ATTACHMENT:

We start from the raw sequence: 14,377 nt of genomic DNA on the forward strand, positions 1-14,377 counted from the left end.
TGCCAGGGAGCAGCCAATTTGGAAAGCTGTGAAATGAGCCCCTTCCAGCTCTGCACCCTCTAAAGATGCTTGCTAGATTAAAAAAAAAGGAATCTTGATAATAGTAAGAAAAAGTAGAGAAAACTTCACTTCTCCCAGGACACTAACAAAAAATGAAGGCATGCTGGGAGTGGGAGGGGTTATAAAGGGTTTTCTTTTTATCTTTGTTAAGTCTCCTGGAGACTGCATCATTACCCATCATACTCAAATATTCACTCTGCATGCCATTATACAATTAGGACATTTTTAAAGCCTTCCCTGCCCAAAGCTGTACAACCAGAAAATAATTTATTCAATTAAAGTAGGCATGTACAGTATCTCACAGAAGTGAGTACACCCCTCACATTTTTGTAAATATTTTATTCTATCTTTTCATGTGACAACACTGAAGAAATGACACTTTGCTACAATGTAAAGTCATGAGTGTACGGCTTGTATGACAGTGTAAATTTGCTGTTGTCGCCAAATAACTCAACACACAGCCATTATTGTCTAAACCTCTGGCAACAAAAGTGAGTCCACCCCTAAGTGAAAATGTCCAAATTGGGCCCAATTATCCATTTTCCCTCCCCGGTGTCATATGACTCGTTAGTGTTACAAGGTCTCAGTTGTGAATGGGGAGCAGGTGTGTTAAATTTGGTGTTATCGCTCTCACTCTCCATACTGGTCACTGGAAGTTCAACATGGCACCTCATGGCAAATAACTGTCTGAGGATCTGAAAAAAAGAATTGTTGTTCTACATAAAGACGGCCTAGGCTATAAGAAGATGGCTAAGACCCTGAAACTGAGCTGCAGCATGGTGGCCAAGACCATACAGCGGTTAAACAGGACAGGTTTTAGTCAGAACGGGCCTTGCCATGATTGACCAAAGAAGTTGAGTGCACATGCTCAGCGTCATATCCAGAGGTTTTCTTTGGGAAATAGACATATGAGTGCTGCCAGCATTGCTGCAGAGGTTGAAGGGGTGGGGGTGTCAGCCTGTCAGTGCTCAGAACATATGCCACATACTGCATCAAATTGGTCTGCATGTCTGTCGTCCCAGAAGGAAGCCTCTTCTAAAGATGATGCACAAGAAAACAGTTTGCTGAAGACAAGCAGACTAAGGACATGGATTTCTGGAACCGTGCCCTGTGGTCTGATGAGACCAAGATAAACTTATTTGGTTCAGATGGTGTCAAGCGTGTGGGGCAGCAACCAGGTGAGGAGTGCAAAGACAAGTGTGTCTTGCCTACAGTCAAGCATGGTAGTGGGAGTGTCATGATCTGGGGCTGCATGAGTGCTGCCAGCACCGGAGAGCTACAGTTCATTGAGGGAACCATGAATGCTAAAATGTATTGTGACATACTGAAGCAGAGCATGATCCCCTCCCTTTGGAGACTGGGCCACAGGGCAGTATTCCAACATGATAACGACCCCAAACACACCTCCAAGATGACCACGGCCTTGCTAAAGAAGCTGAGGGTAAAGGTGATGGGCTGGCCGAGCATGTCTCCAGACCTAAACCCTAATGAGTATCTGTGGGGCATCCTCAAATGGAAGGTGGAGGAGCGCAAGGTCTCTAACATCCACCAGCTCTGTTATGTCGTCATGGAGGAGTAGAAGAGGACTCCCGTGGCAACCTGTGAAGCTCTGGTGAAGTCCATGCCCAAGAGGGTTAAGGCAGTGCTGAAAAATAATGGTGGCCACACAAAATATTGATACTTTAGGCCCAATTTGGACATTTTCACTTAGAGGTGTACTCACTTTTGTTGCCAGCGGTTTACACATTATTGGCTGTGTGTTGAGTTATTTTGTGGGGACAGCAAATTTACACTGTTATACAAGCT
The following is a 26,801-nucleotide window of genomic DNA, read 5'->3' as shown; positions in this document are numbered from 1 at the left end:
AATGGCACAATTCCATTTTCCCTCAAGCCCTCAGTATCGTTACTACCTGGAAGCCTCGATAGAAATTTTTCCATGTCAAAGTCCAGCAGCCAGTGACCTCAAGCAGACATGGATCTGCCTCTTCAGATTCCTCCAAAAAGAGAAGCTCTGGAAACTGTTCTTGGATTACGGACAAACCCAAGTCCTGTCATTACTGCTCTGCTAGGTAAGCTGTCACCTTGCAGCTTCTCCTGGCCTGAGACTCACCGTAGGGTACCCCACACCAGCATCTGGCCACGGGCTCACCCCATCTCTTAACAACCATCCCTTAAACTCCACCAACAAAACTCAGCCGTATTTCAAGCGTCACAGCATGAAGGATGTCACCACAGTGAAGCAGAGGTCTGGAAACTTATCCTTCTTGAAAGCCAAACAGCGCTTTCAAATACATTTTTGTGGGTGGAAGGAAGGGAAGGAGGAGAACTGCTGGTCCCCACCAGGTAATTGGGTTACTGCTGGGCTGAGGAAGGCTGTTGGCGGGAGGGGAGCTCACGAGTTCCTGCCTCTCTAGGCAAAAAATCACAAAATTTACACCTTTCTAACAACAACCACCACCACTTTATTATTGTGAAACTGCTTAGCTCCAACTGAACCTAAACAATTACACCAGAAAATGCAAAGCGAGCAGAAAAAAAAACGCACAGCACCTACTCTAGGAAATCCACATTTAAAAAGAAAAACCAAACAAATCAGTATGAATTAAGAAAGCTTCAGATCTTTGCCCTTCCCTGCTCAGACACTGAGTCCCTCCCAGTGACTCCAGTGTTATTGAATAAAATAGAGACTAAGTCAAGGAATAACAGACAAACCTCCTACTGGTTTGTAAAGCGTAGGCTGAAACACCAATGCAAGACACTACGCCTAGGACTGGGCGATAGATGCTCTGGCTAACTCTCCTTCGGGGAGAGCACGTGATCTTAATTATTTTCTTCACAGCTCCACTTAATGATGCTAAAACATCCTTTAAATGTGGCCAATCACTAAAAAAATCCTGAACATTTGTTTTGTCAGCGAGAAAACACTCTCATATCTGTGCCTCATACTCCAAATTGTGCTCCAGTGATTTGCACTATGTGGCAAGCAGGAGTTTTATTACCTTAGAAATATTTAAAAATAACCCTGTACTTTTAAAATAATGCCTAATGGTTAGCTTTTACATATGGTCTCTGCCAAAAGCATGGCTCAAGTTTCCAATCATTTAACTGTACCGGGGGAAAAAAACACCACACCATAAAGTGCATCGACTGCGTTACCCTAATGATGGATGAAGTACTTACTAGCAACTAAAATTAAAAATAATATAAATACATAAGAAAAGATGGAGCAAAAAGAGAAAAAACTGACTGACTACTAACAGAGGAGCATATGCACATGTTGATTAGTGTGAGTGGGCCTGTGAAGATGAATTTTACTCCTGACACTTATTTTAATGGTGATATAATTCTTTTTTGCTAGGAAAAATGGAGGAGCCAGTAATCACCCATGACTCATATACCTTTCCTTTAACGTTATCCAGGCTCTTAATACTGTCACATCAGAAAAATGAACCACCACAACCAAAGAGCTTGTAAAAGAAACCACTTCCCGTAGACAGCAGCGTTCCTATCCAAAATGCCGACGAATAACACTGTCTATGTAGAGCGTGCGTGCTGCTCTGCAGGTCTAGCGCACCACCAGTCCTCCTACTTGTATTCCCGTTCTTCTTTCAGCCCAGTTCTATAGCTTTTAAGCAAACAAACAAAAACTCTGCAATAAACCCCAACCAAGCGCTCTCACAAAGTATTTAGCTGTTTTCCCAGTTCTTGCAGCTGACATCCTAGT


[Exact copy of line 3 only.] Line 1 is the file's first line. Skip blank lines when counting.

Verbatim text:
The following is a 26,801-nucleotide window of genomic DNA, read 5'->3' as shown; positions in this document are numbered from 1 at the left end: